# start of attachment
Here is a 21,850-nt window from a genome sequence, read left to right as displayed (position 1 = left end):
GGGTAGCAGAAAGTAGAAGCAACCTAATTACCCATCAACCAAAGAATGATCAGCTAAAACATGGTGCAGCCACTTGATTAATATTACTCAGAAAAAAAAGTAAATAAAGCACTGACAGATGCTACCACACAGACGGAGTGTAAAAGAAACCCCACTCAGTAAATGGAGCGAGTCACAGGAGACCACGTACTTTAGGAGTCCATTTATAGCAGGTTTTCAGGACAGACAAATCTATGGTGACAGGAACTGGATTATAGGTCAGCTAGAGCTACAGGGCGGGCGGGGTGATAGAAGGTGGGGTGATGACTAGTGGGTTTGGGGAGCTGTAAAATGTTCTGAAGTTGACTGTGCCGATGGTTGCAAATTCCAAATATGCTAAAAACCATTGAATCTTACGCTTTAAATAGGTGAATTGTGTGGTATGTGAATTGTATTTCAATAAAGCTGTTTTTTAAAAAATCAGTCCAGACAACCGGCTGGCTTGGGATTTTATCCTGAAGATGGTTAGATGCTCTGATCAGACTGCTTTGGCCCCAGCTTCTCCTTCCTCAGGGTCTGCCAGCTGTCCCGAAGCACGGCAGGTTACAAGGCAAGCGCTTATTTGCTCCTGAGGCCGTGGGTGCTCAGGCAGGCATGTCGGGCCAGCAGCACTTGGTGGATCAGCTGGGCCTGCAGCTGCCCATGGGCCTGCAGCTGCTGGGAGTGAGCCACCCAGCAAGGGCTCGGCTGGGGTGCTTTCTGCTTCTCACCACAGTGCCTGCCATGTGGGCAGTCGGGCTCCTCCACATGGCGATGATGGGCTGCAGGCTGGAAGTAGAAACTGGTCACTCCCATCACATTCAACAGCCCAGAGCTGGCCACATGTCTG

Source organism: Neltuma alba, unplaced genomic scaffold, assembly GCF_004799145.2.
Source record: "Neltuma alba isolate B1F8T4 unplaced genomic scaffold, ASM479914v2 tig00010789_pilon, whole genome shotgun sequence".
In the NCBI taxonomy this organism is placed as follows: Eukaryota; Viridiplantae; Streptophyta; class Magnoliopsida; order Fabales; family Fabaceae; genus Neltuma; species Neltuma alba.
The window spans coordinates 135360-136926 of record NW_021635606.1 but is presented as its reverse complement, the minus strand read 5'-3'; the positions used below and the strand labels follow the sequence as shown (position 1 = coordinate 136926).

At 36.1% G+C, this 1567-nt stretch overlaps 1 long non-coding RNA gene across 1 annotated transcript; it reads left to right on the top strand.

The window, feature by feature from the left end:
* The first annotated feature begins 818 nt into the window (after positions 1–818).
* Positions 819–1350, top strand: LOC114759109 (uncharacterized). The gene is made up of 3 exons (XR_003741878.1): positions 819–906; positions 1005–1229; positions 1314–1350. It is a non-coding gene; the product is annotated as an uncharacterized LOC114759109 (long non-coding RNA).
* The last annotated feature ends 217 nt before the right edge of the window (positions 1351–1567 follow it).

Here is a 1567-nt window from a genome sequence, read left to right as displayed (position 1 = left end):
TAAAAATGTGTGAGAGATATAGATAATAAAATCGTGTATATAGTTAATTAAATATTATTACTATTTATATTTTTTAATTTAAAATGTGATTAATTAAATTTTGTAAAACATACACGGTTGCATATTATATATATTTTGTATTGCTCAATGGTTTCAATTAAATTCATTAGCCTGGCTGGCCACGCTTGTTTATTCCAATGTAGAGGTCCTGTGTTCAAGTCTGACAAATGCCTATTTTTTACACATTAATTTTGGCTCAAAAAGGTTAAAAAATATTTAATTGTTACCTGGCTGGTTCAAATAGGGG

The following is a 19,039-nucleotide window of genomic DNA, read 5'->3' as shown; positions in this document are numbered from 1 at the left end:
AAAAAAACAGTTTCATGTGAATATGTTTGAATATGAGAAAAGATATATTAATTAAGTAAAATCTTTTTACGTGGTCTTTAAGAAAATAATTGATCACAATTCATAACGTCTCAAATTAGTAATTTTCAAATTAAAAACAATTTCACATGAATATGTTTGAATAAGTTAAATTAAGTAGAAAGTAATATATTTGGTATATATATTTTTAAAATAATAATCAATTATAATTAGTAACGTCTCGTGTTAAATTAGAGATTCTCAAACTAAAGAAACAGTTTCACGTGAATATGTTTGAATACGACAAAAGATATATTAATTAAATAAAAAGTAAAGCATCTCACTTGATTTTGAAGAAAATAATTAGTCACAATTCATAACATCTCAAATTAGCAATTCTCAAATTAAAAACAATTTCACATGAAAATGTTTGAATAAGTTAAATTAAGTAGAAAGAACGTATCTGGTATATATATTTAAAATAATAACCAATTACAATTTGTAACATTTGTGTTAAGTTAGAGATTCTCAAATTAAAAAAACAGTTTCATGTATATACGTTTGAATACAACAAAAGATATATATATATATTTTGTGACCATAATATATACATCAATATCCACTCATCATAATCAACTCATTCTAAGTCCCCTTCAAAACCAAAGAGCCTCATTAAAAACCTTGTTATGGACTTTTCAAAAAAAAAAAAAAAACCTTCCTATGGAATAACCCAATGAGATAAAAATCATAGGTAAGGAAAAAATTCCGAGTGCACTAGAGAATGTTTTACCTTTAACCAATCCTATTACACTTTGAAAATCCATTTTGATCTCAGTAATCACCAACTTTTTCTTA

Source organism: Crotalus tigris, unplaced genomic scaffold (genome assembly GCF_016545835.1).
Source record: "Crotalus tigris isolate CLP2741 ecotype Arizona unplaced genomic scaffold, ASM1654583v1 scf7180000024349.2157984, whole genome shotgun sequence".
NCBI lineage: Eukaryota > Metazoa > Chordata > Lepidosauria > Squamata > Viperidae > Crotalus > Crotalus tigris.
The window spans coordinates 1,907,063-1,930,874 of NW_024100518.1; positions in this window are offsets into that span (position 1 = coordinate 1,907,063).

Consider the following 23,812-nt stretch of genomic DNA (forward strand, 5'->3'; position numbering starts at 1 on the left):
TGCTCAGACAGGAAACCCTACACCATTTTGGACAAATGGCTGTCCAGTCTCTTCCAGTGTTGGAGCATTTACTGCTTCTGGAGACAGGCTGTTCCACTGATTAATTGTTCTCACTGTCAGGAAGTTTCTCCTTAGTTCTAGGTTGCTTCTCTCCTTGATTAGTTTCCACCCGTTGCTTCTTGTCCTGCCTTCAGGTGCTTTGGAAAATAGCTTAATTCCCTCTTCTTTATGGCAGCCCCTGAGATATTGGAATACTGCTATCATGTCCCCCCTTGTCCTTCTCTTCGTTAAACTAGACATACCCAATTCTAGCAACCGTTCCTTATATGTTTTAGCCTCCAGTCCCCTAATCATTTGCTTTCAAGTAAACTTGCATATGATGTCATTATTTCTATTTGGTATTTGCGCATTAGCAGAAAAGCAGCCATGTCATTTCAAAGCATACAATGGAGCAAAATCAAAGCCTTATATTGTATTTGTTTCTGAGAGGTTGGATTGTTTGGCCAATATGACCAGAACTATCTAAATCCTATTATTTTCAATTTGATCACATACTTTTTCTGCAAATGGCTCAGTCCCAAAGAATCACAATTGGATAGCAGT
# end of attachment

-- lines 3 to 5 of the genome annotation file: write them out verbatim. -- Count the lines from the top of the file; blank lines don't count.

Source organism: Neltuma alba, unplaced genomic scaffold, assembly GCF_004799145.2.
Source record: "Neltuma alba isolate B1F8T4 unplaced genomic scaffold, ASM479914v2 tig00010789_pilon, whole genome shotgun sequence".
In the NCBI taxonomy this organism is placed as follows: Eukaryota; Viridiplantae; Streptophyta; class Magnoliopsida; order Fabales; family Fabaceae; genus Neltuma; species Neltuma alba.